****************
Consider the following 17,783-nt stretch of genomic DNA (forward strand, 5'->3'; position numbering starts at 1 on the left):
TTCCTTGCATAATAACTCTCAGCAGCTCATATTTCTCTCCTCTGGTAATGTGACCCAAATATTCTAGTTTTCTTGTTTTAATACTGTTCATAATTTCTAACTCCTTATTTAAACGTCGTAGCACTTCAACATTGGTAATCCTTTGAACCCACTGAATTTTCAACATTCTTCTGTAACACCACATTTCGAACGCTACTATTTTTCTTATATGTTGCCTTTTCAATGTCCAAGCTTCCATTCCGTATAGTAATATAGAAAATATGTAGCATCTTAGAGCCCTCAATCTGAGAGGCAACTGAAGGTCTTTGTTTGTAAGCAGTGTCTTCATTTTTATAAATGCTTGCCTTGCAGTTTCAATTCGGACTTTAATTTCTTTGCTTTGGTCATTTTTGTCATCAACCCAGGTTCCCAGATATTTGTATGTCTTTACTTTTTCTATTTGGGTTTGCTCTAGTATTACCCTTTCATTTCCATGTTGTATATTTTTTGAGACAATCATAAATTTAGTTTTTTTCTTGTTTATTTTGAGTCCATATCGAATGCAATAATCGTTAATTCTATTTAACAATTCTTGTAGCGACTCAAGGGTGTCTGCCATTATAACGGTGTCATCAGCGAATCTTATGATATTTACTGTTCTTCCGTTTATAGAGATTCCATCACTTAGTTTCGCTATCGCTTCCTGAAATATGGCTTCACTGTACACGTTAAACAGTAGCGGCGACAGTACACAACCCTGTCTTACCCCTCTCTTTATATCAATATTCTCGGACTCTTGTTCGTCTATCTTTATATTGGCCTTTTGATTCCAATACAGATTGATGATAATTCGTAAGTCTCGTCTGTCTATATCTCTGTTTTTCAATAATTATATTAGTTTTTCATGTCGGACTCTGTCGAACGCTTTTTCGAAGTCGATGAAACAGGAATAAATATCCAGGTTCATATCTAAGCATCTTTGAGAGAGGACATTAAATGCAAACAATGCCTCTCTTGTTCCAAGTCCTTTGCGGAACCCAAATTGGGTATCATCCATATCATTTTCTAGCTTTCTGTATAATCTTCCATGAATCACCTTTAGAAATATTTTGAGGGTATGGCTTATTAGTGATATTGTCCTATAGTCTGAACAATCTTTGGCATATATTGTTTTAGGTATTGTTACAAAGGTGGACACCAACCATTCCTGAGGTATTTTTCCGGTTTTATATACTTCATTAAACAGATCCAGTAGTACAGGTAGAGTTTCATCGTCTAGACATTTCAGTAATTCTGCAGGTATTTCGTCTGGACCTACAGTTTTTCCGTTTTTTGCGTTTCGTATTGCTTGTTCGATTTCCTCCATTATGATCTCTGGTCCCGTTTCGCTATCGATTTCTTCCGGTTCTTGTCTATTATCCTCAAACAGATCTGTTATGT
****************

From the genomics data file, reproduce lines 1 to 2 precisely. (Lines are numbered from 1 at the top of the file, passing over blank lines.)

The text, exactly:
Consider the following 17,783-nt stretch of genomic DNA (forward strand, 5'->3'; position numbering starts at 1 on the left):
TTCCTTGCATAATAACTCTCAGCAGCTCATATTTCTCTCCTCTGGTAATGTGACCCAAATATTCTAGTTTTCTTGTTTTAATACTGTTCATAATTTCTAACTCCTTATTTAAACGTCGTAGCACTTCAACATTGGTAATCCTTTGAACCCACTGAATTTTCAACATTCTTCTGTAACACCACATTTCGAACGCTACTATTTTTCTTATATGTTGCCTTTTCAATGTCCAAGCTTCCATTCCGTATAGTAATATAGAAAATATGTAGCATCTTAGAGCCCTCAATCTGAGAGGCAACTGAAGGTCTTTGTTTGTAAGCAGTGTCTTCATTTTTATAAATGCTTGCCTTGCAGTTTCAATTCGGACTTTAATTTCTTTGCTTTGGTCATTTTTGTCATCAACCCAGGTTCCCAGATATTTGTATGTCTTTACTTTTTCTATTTGGGTTTGCTCTAGTATTACCCTTTCATTTCCATGTTGTATATTTTTTGAGACAATCATAAATTTAGTTTTTTTCTTGTTTATTTTGAGTCCATATCGAATGCAATAATCGTTAATTCTATTTAACAATTCTTGTAGCGACTCAAGGGTGTCTGCCATTATAACGGTGTCATCAGCGAATCTTATGATATTTACTGTTCTTCCGTTTATAGAGATTCCATCACTTAGTTTCGCTATCGCTTCCTGAAATATGGCTTCACTGTACACGTTAAACAGTAGCGGCGACAGTACACAACCCTGTCTTACCCCTCTCTTTATATCAATATTCTCGGACTCTTGTTCGTCTATCTTTATATTGGCCTTTTGATTCCAATACAGATTGATGATAATTCGTAAGTCTCGTCTGTCTATATCTCTGTTTTTCAATAATTATATTAGTTTTTCATGTCGGACTCTGTCGAACGCTTTTTCGAAGTCGATGAAACAGGAATAAATATCCAGGTTCATATCTAAGCATCTTTGAGAGAGGACATTAAATGCAAACAATGCCTCTCTTGTTCCAAGTCCTTTGCGGAACCCAAATTGGGTATCATCCATATCATTTTCTAGCTTTCTGTATAATCTTCCATGAATCACCTTTAGAAATATTTTGAGGGTATGGCTTATTAGTGATATTGTCCTATAGTCTGAACAATCTTTGGCATATATTGTTTTAGGTATTGTTACAAAGGTGGACACCAACCATTCCTGAGGTATTTTTCCGGTTTTATATACTTCATTAAACAGATCCAGTAGTACAGGTAGAGTTTCATCGTCTAGACATTTCAGTAATTCTGCAGGTATTTCGTCTGGACCTACAGTTTTTCCGTTTTTTGCGTTTCGTATTGCTTGTTCGATTTCCTCCATTATGATCTCTGGTCCCGTTTCGCTATCGATTTCTTCCGGTTCTTGTCTATTATCCTCAAACAGATCTGTTATGT